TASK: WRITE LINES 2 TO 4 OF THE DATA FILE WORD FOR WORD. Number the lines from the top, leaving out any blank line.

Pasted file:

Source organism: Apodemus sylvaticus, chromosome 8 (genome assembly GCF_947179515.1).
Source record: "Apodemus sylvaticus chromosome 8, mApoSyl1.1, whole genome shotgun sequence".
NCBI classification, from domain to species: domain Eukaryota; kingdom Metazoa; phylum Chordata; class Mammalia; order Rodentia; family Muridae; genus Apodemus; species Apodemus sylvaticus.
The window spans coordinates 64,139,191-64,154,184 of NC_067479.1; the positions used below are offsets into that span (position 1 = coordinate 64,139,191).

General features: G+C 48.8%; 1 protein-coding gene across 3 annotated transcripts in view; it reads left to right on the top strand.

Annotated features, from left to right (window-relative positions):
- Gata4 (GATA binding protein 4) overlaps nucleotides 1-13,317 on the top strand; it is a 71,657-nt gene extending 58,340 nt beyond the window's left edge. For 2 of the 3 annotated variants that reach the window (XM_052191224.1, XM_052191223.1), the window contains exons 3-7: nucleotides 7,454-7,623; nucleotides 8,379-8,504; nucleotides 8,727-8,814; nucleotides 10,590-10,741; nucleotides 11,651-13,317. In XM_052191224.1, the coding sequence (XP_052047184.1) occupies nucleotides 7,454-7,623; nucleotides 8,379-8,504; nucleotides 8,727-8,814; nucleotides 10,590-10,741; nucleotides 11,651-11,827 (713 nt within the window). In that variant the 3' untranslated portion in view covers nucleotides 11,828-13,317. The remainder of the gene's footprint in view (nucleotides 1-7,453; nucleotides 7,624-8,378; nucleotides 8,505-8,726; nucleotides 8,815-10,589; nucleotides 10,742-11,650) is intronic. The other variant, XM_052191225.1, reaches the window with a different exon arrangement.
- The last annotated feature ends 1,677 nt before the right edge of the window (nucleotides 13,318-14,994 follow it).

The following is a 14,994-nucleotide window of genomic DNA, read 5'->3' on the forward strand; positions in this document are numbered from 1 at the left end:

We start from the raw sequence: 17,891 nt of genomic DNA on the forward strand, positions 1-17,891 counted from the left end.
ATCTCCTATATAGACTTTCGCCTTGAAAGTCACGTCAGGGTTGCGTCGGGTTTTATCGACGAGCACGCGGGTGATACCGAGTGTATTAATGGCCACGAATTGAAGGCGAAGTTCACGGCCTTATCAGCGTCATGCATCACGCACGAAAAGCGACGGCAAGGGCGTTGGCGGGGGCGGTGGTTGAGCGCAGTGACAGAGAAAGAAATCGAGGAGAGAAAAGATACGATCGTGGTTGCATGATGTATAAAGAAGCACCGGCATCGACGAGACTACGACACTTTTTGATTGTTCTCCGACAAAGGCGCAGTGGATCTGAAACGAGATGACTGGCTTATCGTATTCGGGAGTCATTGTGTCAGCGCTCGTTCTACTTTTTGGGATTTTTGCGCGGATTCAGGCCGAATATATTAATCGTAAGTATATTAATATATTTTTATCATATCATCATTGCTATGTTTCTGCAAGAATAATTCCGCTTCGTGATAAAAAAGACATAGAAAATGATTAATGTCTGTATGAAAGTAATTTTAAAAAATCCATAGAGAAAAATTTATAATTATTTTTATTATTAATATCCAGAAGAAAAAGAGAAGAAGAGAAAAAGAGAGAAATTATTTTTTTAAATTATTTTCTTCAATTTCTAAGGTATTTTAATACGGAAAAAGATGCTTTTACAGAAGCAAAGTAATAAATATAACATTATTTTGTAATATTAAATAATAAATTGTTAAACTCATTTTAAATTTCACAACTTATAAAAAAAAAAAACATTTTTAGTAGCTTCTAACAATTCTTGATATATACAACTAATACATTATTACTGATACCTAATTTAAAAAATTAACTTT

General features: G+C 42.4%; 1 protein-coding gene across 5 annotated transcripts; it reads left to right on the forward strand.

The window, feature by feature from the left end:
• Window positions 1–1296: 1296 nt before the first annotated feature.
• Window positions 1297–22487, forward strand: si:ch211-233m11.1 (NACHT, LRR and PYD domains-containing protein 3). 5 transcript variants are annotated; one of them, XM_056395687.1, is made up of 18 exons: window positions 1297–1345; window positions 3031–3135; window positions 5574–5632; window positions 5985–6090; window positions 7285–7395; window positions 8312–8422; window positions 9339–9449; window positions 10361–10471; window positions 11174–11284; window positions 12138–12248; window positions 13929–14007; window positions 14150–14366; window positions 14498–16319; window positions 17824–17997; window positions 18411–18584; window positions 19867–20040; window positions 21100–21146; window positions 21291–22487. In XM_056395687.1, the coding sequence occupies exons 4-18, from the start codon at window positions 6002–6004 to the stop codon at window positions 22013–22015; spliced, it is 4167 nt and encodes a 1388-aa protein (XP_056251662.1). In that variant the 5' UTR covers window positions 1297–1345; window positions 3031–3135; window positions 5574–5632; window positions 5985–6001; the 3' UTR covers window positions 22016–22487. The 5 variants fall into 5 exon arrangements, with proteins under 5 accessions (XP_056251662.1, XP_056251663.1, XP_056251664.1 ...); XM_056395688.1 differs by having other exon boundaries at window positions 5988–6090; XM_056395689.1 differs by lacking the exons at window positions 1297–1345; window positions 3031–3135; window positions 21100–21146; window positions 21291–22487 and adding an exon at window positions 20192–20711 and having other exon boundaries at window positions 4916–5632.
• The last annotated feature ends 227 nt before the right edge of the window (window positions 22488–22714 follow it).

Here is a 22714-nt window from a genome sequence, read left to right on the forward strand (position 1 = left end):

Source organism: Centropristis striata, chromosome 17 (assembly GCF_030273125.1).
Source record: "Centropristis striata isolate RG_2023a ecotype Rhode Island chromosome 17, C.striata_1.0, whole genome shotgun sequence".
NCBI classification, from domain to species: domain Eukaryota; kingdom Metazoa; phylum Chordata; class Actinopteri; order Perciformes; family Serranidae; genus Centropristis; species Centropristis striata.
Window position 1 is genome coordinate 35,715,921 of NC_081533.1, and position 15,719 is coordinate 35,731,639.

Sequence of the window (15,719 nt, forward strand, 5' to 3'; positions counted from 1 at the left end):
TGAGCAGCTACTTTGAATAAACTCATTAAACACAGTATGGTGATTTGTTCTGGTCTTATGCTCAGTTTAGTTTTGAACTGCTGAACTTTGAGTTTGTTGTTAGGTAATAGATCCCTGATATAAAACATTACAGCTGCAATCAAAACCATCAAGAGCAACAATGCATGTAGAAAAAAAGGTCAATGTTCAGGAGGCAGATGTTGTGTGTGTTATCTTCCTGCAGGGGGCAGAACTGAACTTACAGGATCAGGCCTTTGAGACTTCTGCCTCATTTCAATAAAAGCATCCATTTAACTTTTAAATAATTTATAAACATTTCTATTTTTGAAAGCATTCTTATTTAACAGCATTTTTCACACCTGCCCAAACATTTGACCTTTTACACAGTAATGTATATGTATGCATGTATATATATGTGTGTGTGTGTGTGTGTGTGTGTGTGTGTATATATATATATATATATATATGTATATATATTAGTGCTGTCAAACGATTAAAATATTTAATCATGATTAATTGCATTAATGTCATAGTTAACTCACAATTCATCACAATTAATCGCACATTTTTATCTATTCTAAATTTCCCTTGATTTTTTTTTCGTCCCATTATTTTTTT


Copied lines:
Source record: "Apodemus sylvaticus chromosome 8, mApoSyl1.1, whole genome shotgun sequence".
NCBI classification, from domain to species: domain Eukaryota; kingdom Metazoa; phylum Chordata; class Mammalia; order Rodentia; family Muridae; genus Apodemus; species Apodemus sylvaticus.
The window spans coordinates 64,139,191-64,154,184 of NC_067479.1; the positions used below are offsets into that span (position 1 = coordinate 64,139,191).